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Small v. Herrera

United States District Court, D. Delaware

June 26, 2014

WARREN SMALL, Plaintiff,
v.
ROBERTO J. HERRERA, et al., Defendants

Page 685

Warren Small, Plaintiff, Pro se, Wilmington, DE.

Page 686

MEMORANDUM

SUE L. ROBINSON, UNITED STATES DISTRICT JUDGE.

1. Introduction.

Plaintiff Warren Small (" plaintiff" ), an inmate at the Howard R. Young Correctional Institution, Wilmington, Delaware, proceeds pro se and has been granted in forma pauperis status. His original complaint, filed pursuant to 42 U.S.C. § 1983,[1] was dismissed on March 25, 2014, and plaintiff was given leave to amend. (D.I. 11, 12) Plaintiff filed an amended complaint on April 8, 2014, and a supplement to the complaint on May 6, 2014. (D.I. 13, 14)

2. Standard of Review.

This court must dismiss, at the earliest practicable time, certain in forma pauperis and prisoner actions that are frivolous, malicious, fail to state a claim, or seek monetary relief from a defendant who is immune from such relief. See 28 U.S.C. § 1915(e)(2) (in forma pauperis actions); 28 U.S.C. § 1915A (actions in which prisoner seeks redress from a governmental defendant); 42 U.S.C. § 1997e (prisoner actions brought with respect to prison conditions). The court must accept all factual allegations in a complaint as true and take them in the light most favorable to a pro se plaintiff. Phillips v. County of Allegheny, 515 F.3d 224, 229 (3d Cir. 2008); Erickson v. Pardus, 551 U.S. 89, 93, 127 S.Ct. 2197, 167 L.Ed.2d 1081 (2007). Because plaintiff proceeds prose, his pleading is liberally construed and his complaint, " however inartfully pleaded, must be held to less stringent standards than formal pleadings drafted by lawyers." Erickson v. Pardus, 551 U.S. at 94 (citations omitted).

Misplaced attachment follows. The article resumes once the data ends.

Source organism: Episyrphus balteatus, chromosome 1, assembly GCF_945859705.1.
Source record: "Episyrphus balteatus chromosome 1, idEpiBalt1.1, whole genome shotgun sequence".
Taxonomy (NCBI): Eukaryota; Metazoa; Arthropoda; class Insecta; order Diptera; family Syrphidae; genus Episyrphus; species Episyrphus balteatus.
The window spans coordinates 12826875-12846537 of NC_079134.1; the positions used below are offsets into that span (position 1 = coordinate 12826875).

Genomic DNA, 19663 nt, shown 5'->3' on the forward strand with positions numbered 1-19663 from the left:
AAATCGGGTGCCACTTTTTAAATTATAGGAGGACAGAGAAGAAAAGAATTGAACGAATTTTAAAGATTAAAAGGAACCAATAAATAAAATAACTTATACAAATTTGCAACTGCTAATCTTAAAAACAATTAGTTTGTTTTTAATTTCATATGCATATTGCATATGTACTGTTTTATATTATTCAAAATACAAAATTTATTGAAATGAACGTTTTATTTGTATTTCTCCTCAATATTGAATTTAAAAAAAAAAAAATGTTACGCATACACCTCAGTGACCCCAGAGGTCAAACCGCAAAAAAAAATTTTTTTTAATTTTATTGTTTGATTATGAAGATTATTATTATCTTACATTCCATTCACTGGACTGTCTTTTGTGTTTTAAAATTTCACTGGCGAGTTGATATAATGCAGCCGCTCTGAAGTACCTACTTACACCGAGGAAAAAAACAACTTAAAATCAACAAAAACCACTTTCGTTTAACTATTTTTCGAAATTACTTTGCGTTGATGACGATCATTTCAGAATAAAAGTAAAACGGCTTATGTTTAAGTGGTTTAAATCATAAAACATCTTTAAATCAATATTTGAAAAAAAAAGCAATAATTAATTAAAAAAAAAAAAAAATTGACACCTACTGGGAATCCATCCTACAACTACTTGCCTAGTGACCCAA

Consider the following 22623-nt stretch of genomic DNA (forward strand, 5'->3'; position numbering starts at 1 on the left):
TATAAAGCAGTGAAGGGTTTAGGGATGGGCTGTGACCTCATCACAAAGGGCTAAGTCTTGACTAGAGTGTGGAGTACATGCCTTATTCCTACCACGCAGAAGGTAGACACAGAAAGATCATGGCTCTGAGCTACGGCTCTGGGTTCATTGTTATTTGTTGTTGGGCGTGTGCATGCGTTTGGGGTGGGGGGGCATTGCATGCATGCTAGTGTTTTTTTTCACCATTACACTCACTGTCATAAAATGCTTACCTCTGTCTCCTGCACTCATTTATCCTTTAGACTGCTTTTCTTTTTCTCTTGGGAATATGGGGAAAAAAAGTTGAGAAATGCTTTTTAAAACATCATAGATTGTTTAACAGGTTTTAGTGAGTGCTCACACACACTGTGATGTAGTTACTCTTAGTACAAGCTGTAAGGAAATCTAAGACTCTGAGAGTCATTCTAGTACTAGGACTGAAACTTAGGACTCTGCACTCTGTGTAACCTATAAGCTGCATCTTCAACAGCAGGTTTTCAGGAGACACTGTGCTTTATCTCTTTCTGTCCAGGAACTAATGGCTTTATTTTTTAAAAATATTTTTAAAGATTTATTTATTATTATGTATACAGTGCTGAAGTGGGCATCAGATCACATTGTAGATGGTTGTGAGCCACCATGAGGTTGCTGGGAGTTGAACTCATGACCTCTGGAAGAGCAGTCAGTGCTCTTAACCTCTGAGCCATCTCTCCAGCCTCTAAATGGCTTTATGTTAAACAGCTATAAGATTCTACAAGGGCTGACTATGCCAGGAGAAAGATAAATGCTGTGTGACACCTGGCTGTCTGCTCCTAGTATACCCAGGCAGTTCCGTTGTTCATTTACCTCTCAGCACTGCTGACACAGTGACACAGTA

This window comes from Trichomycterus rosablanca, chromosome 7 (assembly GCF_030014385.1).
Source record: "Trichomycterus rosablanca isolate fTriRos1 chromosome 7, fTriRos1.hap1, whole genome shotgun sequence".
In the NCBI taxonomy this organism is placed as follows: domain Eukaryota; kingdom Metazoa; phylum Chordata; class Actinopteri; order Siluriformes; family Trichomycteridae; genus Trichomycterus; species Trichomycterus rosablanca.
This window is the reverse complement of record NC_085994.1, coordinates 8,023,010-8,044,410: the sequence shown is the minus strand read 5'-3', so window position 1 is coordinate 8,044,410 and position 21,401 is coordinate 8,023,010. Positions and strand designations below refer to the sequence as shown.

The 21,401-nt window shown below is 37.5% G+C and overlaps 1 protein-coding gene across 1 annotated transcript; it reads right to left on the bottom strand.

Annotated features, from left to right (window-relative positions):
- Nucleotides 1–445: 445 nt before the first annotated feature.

3. An action is frivolous if it " lacks an arguable basis either in law or in fact." Neitzke v. Williams, 490 U.S. 319, 325, 109 S.Ct. 1827, 104 L.Ed.2d 338 (1989). Under 28 U.S.C. § 1915(e)(2)(B)(i) and § 1915A(b)(1), a court may dismiss a complaint as frivolous if it is " based on an indisputably meritless legal theory" or a " clearly baseless" or " fantastic or delusional" factual scenario. Neitzke, 490 at 327-28; Wilson v. Rackmill, 878 F.2d 772, 774 (3d Cir. 1989); see, e.g., Deutsch v. United States, 67 F.3d 1080, 1091-92 (3d Cir. 1995) (holding frivolous a suit alleging that prison officials took an inmate's pen and refused to give it back).

4. The legal standard for dismissing a complaint for failure to state a claim pursuant to§ 1915(e)(2)(B)(ii) and§ 1915A(b)(1) is identical to the legal standard used when ruling on Rule 12(b)(6) motions. Tourscher v. McCullough, 184 F.3d 236, 240 (3d Cir. 1999) (applying Fed.R.Civ.P. 12(b)(6) standard to dismissal for failure to state a claim under§ 1915(e)(2)(B)). However, before dismissing a complaint or claims for failure to state a claim upon which relief may be granted pursuant to the screening provisions of 28 U.S.C. § § 1915 and 1915A, the court must grant plaintiff leave to amend his complaint unless amendment would be inequitable or futile. See Grayson v. Mayview State Hosp.,

Page 687

293 F.3d 103, 114 (3d Cir. 2002).

5. A well-pleaded complaint must contain more than mere labels and conclusions. See Ashcroft v. Iqbal, 556 U.S. 662, 129 S.Ct. 1937, 173 L.Ed.2d 868 (2009); Bell A. Corp. v. Twombly, 550 U.S. 544, 127 S.Ct. 1955, 167 L.Ed.2d 929 (2007). The assumption of truth is inapplicable to legal conclusions or to " [t]hreadbare recitals of the elements of a cause of action supported by mere conclusory statements." Iqbal, 556 U.S. at 678. When determining whether dismissal is appropriate, the court must take three steps: " (1) identify[] the elements of the claim, (2) review[] the complaint to strike conclusory allegations, and then (3) look[] at the well-pleaded components of the complaint and evaluat[e] whether all of the elements identified in part one of the inquiry are sufficiently alleged." Malleus v. George, 641 F.3d 560, 563 (3d Cir. 2011). Elements are sufficiently alleged when the facts in the complaint " show" that the plaintiff is entitled to relief. Iqbal, 556 ...


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